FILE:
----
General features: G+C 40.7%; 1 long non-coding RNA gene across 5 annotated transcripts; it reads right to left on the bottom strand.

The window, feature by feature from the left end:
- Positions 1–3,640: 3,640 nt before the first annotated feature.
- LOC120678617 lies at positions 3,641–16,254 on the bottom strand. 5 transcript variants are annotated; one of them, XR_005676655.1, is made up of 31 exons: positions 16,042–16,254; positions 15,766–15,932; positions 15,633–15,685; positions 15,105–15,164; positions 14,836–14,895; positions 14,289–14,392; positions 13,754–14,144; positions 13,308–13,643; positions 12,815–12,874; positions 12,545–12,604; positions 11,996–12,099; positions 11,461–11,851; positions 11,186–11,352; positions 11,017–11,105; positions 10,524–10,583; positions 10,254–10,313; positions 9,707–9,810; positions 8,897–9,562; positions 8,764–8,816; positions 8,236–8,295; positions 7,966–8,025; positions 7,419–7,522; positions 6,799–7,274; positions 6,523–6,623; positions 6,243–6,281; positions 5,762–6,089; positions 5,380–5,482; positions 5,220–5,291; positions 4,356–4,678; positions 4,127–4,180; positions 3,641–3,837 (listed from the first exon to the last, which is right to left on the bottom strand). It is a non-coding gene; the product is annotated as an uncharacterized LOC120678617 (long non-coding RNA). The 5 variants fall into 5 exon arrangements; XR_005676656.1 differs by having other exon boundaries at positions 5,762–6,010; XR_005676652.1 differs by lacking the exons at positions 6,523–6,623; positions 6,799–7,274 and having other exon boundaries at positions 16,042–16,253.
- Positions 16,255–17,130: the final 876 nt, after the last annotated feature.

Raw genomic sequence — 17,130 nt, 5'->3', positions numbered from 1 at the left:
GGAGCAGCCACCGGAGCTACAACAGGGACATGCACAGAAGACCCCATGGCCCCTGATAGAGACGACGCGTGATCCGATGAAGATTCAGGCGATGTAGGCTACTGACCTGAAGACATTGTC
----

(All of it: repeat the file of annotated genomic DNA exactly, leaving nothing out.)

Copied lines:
General features: G+C 40.7%; 1 long non-coding RNA gene across 5 annotated transcripts; it reads right to left on the bottom strand.

The window, feature by feature from the left end:
- Positions 1–3,640: 3,640 nt before the first annotated feature.
- LOC120678617 lies at positions 3,641–16,254 on the bottom strand. 5 transcript variants are annotated; one of them, XR_005676655.1, is made up of 31 exons: positions 16,042–16,254; positions 15,766–15,932; positions 15,633–15,685; positions 15,105–15,164; positions 14,836–14,895; positions 14,289–14,392; positions 13,754–14,144; positions 13,308–13,643; positions 12,815–12,874; positions 12,545–12,604; positions 11,996–12,099; positions 11,461–11,851; positions 11,186–11,352; positions 11,017–11,105; positions 10,524–10,583; positions 10,254–10,313; positions 9,707–9,810; positions 8,897–9,562; positions 8,764–8,816; positions 8,236–8,295; positions 7,966–8,025; positions 7,419–7,522; positions 6,799–7,274; positions 6,523–6,623; positions 6,243–6,281; positions 5,762–6,089; positions 5,380–5,482; positions 5,220–5,291; positions 4,356–4,678; positions 4,127–4,180; positions 3,641–3,837 (listed from the first exon to the last, which is right to left on the bottom strand). It is a non-coding gene; the product is annotated as an uncharacterized LOC120678617 (long non-coding RNA). The 5 variants fall into 5 exon arrangements; XR_005676656.1 differs by having other exon boundaries at positions 5,762–6,010; XR_005676652.1 differs by lacking the exons at positions 6,523–6,623; positions 6,799–7,274 and having other exon boundaries at positions 16,042–16,253.
- Positions 16,255–17,130: the final 876 nt, after the last annotated feature.

Raw genomic sequence — 17,130 nt, 5'->3', positions numbered from 1 at the left:
GGAGCAGCCACCGGAGCTACAACAGGGACATGCACAGAAGACCCCATGGCCCCTGATAGAGACGACGCGTGATCCGATGAAGATTCAGGCGATGTAGGCTACTGACCTGAAGACATTGTC